From Asia Times
Way beyond the first midnight shot in what could possibly turn into a vicious trade war, the US-China tariff tussle must be seen in the context of the game-changing geopolitical and economic Big Picture.
The blame game, as well as all sorts of speculative scenarios on how the tariff tussle may evolve, are peripheral issues. The ultimate target of what started today is not allegedly dysfunctional "free trade"; the target is Made in China 2025, or China configured as a high-tech powerhouse on a par, or even surpassing, the US and the EU.
It's always crucial to stress that it was Germany that actually supplied the blueprint for Made in China 2025 via its Industry 4.0 strategy.
Made in China 2025 targets 10 techno-strategic fields: information technology, including 5G networks and cybersecurity; robotics; aerospace; ocean engineering; high-speed railways; new-energy vehicles; power equipment; agricultural machinery; new materials; and biomedicine.
For Made in China 2025 to bear fruit, Beijing has already invested in five national manufacturing innovation centers and 48 provincial centers, aiming at 40 national centers by 2025. And by 2030, via a parallel strategy, China should also be established as a leader in artificial intelligence (AI).
President Xi Jinping's Chinese Dream mantra, also billed as "the great rejuvenation of the Chinese nation," is strictly linked not only to Made in China 2025, internally, but also, externally, to the Belt and Road Initiative (BRI), the organizing concept of Chinese foreign policy for the foreseeable future. And both Made in China 2025 and BRI are absolutely non-negotiable.
In sharp contrast, there's no evidence a Made in USA 2025 is in the cards. The White House would rather frame the whole process as a battle against China's "economic aggression." The National Security Strategy frames China as the top challenger to US power. The Pentagon's National Defense Strategy sees China as "a strategic competitor using predatory economics."
So how did we get here?Innovate or perish
A quick background is in order.
David Harvey, in The New Imperialism, borrows from P. Gowan's The Global Gamble: Washington's Bid for Global Dominance, to stress how they both see "the radical restructuring of international capitalism after 1973 as a series of gambles on the part of the United States to try to maintain it's hegemonic position in world economic affairs against Europe, Japan and later East and Southeast Asia."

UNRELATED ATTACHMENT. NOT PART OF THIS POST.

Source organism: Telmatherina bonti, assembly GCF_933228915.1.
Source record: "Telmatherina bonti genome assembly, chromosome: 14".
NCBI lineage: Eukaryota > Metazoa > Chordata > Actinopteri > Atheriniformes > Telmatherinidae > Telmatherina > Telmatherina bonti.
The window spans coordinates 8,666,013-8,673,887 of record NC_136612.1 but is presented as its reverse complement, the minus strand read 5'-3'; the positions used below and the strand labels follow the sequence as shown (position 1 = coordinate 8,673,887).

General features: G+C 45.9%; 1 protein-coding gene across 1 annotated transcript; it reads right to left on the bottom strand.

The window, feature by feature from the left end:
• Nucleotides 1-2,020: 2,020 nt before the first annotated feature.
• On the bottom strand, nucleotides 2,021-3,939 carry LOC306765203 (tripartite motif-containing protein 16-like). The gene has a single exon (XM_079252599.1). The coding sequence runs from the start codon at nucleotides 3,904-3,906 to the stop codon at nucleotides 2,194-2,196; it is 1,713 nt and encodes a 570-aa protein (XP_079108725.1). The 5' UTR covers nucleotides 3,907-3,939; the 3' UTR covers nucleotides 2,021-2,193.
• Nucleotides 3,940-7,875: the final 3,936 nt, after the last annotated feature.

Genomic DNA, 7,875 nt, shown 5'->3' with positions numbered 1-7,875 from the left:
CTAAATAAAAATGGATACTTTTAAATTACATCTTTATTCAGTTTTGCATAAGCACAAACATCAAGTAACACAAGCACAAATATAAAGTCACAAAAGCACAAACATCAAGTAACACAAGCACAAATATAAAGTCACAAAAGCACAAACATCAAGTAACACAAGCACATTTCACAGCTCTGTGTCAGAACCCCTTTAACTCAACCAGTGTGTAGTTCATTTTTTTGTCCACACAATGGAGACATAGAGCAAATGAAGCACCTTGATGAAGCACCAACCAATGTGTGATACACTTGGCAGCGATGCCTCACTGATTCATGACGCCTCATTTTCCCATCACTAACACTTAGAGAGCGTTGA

Before the end of the millennium, Harvey was already emphasizing how Wall Street and the US Treasury was deployed as "a formidable instrument of economic statecraft to drive forward both the globalization process and the associated neoliberal domestic transformations."
China for its part masterfully played this capitalist reorientation game -- investing no holds barred in what can be described as "neoliberalism with Chinese characteristics," and profiting to the hilt from US economic power projection via open markets and WTO membership.
Now China, at breakneck speed, is finally ready to invest in its own economic power projection. As Harvey had already noted over a decade ago, the next step for East Asia capitalism would be "away from dependency on the US market" towards "cultivation of an internal market."
Harvey described the massive Chinese modernization program as "an internal version of a spatiotemporal fix that is equivalent to what the USA did internally in the 1950s and 1960s through sub-urbanization and the development of the so-called Sun Belt." Sequentially, China would be "gradually siphoning off the surplus capital of Japan, Taiwan and South Korea and thereby diminishing the flows into the United States." That's already happening.